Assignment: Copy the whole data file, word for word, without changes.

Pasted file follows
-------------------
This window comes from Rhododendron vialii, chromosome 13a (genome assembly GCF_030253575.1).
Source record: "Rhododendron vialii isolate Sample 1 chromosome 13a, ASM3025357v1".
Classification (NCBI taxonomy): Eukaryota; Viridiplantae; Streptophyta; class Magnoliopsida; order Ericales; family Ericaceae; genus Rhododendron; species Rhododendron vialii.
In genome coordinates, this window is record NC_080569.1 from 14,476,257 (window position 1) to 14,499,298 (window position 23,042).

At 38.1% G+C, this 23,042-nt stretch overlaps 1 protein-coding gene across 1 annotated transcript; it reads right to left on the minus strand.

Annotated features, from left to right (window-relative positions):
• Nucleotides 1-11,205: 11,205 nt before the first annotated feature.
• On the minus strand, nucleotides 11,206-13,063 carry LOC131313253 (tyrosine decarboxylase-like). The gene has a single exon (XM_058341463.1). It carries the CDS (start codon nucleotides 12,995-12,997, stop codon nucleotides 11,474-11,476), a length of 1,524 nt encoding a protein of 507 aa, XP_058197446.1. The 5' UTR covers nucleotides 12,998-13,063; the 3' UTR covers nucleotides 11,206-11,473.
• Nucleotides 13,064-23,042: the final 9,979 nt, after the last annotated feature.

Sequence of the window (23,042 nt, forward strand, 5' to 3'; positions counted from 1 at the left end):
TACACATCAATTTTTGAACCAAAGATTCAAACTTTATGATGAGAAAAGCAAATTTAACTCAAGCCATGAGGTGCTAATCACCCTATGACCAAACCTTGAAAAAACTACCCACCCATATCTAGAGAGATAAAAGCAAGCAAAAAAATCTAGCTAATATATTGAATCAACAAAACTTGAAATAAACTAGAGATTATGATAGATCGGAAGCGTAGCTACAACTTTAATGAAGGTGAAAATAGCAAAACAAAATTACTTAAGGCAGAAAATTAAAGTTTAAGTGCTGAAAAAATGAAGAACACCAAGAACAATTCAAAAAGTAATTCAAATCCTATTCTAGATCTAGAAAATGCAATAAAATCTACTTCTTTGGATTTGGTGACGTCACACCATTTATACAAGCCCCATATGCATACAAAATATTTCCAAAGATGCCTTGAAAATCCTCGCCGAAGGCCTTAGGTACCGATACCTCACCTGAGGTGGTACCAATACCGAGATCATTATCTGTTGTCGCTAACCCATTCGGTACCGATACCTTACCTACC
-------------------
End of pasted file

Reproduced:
This window comes from Rhododendron vialii, chromosome 13a (genome assembly GCF_030253575.1).
Source record: "Rhododendron vialii isolate Sample 1 chromosome 13a, ASM3025357v1".
Classification (NCBI taxonomy): Eukaryota; Viridiplantae; Streptophyta; class Magnoliopsida; order Ericales; family Ericaceae; genus Rhododendron; species Rhododendron vialii.
In genome coordinates, this window is record NC_080569.1 from 14,476,257 (window position 1) to 14,499,298 (window position 23,042).

At 38.1% G+C, this 23,042-nt stretch overlaps 1 protein-coding gene across 1 annotated transcript; it reads right to left on the minus strand.

Annotated features, from left to right (window-relative positions):
• Nucleotides 1-11,205: 11,205 nt before the first annotated feature.
• On the minus strand, nucleotides 11,206-13,063 carry LOC131313253 (tyrosine decarboxylase-like). The gene has a single exon (XM_058341463.1). It carries the CDS (start codon nucleotides 12,995-12,997, stop codon nucleotides 11,474-11,476), a length of 1,524 nt encoding a protein of 507 aa, XP_058197446.1. The 5' UTR covers nucleotides 12,998-13,063; the 3' UTR covers nucleotides 11,206-11,473.
• Nucleotides 13,064-23,042: the final 9,979 nt, after the last annotated feature.

Sequence of the window (23,042 nt, forward strand, 5' to 3'; positions counted from 1 at the left end):
TACACATCAATTTTTGAACCAAAGATTCAAACTTTATGATGAGAAAAGCAAATTTAACTCAAGCCATGAGGTGCTAATCACCCTATGACCAAACCTTGAAAAAACTACCCACCCATATCTAGAGAGATAAAAGCAAGCAAAAAAATCTAGCTAATATATTGAATCAACAAAACTTGAAATAAACTAGAGATTATGATAGATCGGAAGCGTAGCTACAACTTTAATGAAGGTGAAAATAGCAAAACAAAATTACTTAAGGCAGAAAATTAAAGTTTAAGTGCTGAAAAAATGAAGAACACCAAGAACAATTCAAAAAGTAATTCAAATCCTATTCTAGATCTAGAAAATGCAATAAAATCTACTTCTTTGGATTTGGTGACGTCACACCATTTATACAAGCCCCATATGCATACAAAATATTTCCAAAGATGCCTTGAAAATCCTCGCCGAAGGCCTTAGGTACCGATACCTCACCTGAGGTGGTACCAATACCGAGATCATTATCTGTTGTCGCTAACCCATTCGGTACCGATACCTTACCTACC